Last weekend was a big, poetry filled feast. After attending the Melbourne Spoken Word Prize on Friday night I headed back into the city on Saturday morning to attend a Transcollaborate event. Transcolloborate are a not-for-profit organisation who bring together people from diverse language backgrounds to translate children's literature, short stories and poetry into other languages, mainly English.
We did two group exercises. Each group contained people from different language backgrounds including Spanish, Romanian, Cypriot, French, Korean and English.
In the first exercise we had little pieces of paper on which were words that we had to form into a poem. The words were taken from English language translations of a poem written by two of the workshop participants. One poem was originally written by Koraly Dimitriadis in Cypriot and then translated into English. The words my group worked with came from a poem originally written in Romanian by Vasile Baghiu and translated by Cristina Savin. The poems were read to us in their original languages but we had no idea what the English translation meant.
The exercise blew my mind. I've been using other people's work for my 2019 Poetry Challenge but only five words at a time. Using words from an entire poem, originally written another language was incredible. There was so much more scope while still being limited. If you wanted another "and' for example and it wasn't there you had to get creative. I really enjoy working with a limited palette - I find it focuses the mind and provides clarity.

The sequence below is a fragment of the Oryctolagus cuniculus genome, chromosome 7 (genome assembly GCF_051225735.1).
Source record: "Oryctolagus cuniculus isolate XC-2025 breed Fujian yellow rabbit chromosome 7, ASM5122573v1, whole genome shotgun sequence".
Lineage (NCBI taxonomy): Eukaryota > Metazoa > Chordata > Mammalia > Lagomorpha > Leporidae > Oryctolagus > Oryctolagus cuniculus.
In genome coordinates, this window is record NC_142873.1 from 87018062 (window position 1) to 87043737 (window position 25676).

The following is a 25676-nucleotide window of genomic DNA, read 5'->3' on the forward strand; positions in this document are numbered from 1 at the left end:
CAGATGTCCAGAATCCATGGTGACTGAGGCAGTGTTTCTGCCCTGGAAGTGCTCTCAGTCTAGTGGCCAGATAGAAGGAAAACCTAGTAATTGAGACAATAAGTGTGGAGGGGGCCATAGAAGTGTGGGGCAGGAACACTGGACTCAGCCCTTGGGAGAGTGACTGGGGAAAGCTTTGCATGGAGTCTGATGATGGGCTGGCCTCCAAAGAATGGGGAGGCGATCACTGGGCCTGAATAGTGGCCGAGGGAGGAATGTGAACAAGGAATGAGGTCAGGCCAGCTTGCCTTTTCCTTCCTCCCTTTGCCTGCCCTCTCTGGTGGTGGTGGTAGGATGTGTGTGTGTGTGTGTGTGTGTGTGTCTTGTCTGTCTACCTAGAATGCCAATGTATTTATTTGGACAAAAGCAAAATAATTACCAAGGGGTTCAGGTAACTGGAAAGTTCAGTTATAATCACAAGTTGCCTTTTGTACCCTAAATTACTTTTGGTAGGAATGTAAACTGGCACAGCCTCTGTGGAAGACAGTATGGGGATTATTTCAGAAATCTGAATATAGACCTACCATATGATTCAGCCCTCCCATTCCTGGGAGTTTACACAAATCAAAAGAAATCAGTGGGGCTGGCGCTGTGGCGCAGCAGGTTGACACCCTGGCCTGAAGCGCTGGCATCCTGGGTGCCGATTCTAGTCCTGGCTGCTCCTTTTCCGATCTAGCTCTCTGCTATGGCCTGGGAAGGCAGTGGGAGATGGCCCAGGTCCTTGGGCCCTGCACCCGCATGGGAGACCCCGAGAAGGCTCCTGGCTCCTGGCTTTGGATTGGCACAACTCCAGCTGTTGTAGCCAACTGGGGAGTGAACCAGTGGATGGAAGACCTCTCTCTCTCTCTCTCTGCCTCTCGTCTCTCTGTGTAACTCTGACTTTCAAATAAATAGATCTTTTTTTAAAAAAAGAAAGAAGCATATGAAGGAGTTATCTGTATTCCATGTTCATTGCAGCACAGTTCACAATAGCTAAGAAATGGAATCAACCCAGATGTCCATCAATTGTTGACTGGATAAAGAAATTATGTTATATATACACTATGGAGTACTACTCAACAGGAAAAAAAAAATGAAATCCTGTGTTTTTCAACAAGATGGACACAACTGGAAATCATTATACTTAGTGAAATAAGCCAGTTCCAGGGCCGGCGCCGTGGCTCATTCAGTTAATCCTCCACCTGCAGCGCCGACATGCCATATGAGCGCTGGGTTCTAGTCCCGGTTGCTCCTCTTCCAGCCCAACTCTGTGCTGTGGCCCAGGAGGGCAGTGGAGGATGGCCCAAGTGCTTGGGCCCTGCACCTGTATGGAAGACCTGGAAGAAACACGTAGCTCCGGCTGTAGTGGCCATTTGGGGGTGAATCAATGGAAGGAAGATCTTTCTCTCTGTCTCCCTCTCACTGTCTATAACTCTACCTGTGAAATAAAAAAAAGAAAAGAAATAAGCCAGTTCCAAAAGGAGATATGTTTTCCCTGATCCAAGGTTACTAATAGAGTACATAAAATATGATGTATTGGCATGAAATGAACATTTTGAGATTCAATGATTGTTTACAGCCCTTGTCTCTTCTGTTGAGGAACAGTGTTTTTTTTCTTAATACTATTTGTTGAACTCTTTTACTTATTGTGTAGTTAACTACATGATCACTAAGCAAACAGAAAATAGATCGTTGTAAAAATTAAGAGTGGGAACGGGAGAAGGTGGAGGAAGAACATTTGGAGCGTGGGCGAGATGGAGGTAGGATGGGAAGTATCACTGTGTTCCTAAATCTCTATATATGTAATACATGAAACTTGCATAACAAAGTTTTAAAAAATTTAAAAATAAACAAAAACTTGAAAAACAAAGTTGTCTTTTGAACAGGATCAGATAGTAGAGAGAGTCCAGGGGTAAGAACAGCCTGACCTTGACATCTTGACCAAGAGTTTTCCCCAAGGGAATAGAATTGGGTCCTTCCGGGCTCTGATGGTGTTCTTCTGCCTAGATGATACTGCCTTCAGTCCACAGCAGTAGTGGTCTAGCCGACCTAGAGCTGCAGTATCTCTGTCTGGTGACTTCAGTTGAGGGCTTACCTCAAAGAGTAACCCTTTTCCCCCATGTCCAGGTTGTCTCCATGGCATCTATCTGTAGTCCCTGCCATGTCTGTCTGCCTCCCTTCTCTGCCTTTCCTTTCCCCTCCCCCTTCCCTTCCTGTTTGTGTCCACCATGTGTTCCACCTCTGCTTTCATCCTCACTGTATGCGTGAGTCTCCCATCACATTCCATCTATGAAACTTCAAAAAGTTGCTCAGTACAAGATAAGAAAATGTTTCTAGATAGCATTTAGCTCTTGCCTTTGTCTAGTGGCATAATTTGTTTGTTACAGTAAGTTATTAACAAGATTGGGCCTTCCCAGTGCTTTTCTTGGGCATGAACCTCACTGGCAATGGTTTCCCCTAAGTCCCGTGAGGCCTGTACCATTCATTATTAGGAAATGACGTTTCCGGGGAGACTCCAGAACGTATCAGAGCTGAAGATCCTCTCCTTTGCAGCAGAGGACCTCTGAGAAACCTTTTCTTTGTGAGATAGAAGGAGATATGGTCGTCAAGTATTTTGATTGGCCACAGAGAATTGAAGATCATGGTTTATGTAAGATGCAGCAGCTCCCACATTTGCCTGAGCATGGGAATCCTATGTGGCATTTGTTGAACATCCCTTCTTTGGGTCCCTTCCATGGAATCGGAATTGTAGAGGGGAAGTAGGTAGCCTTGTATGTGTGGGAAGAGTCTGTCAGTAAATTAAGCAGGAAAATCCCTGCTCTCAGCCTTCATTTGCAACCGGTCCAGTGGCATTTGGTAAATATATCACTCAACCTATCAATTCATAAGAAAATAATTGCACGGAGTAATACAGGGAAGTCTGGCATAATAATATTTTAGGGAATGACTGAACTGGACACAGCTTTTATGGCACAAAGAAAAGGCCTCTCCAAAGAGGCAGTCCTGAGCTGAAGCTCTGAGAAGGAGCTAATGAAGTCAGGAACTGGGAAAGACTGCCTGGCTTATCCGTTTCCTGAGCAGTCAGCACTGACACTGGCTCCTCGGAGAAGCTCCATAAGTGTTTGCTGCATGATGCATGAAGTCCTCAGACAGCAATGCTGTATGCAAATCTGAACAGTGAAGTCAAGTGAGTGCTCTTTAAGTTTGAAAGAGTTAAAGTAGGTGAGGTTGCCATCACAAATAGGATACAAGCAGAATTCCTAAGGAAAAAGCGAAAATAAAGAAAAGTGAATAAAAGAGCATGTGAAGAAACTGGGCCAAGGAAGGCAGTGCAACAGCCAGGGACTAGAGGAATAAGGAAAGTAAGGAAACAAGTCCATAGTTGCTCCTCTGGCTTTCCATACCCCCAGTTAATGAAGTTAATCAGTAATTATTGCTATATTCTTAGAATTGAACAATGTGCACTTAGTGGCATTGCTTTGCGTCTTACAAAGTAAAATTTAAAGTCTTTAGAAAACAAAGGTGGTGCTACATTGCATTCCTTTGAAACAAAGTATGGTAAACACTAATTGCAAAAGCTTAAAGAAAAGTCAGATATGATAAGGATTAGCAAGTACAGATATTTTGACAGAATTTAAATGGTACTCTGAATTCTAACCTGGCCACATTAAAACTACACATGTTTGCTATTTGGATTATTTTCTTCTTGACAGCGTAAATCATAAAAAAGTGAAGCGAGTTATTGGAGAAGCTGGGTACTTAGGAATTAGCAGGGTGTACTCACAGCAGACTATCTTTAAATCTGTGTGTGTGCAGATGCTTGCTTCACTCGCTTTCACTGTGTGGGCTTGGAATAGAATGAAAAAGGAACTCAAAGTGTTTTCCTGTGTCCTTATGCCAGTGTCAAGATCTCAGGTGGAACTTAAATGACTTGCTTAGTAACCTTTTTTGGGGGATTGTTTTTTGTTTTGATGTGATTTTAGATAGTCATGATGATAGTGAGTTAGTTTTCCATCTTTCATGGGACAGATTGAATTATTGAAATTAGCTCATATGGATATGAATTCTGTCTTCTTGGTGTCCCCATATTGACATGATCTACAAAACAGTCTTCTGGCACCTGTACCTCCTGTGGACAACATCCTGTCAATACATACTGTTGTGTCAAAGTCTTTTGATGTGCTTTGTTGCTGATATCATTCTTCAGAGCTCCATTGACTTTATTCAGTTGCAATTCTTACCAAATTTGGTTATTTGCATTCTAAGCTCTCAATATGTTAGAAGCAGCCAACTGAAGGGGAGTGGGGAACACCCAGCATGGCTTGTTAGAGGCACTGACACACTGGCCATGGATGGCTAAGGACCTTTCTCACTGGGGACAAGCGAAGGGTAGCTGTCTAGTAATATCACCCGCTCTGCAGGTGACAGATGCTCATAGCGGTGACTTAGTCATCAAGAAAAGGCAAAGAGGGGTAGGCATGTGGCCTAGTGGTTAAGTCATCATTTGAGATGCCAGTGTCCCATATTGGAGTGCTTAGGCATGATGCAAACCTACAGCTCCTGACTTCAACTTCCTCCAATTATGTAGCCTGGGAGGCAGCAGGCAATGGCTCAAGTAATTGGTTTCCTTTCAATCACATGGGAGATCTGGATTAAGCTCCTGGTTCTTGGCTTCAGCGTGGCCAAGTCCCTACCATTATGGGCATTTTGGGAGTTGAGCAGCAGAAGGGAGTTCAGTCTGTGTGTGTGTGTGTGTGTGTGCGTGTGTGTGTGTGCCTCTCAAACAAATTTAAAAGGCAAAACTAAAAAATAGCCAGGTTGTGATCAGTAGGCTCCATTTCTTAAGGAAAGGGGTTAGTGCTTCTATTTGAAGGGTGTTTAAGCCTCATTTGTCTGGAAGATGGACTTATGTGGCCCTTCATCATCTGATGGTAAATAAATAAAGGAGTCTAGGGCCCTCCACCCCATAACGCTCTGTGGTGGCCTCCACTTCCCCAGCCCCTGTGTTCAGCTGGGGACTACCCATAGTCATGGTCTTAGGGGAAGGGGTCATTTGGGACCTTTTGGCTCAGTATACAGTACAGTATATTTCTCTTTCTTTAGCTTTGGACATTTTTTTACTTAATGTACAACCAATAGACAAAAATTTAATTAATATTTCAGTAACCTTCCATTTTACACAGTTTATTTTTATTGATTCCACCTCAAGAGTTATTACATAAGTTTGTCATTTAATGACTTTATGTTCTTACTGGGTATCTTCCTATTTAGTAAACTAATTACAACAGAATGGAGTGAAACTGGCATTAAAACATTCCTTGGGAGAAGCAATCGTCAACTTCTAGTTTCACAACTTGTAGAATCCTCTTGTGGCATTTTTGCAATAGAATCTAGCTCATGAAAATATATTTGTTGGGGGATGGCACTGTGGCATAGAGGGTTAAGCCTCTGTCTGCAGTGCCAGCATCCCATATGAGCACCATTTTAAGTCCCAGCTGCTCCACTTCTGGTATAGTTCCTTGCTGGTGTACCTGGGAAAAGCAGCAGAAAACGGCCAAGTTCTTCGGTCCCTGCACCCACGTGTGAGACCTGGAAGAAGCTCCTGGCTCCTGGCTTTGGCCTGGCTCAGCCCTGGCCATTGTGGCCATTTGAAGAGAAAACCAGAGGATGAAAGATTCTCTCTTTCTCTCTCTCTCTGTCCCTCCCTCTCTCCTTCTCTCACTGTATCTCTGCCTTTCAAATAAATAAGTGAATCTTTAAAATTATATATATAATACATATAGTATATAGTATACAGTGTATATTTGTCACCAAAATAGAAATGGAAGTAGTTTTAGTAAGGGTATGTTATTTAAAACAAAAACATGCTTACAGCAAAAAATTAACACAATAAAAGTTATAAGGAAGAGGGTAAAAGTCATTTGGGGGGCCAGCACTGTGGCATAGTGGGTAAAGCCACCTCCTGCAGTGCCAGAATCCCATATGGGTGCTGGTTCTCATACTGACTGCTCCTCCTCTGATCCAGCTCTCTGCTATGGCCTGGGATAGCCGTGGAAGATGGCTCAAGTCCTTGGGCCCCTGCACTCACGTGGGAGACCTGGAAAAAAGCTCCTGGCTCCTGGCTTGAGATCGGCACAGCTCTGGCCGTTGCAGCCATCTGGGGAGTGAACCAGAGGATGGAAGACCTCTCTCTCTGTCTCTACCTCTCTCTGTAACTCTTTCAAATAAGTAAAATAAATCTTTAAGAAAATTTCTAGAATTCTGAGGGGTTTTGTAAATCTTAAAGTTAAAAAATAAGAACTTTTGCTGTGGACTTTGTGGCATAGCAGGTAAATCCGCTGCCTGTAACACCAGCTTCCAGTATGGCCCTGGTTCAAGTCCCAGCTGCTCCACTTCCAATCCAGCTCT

The aim of the second exercise was to translate a poem from another language into English. Our group received a poem in Romanian. Each group had a native speaker of the language of the poem - they were the source translator. The other people in the group were the target translators - speakers of the language the poem would be translated into. We got to grill ur source translator about the meaning of the words. Could it be this? Or what about this?
There was a definite tension between making the final poem and it's English translation beautiful whilst retaining the meaning of the original as imparted by the source translator. There were times when we target translators wanted a certain phrasing but were given an emphatic no from the source translator because it did not fit her reading of the original Romanian. Of course, a work can be interpreted in many different ways by many different people. As one of the participants noted, it's hard to translate a work without knowing anything abut the author and what they were attempting to create with their work.
I loved working with my group to translate the poem by Costel Stancu from Romanian to English. I only speak one language and never dreamed I would one day be translating other languages. Collaborations are incredible experiences - it's amazing what you can create when you come together.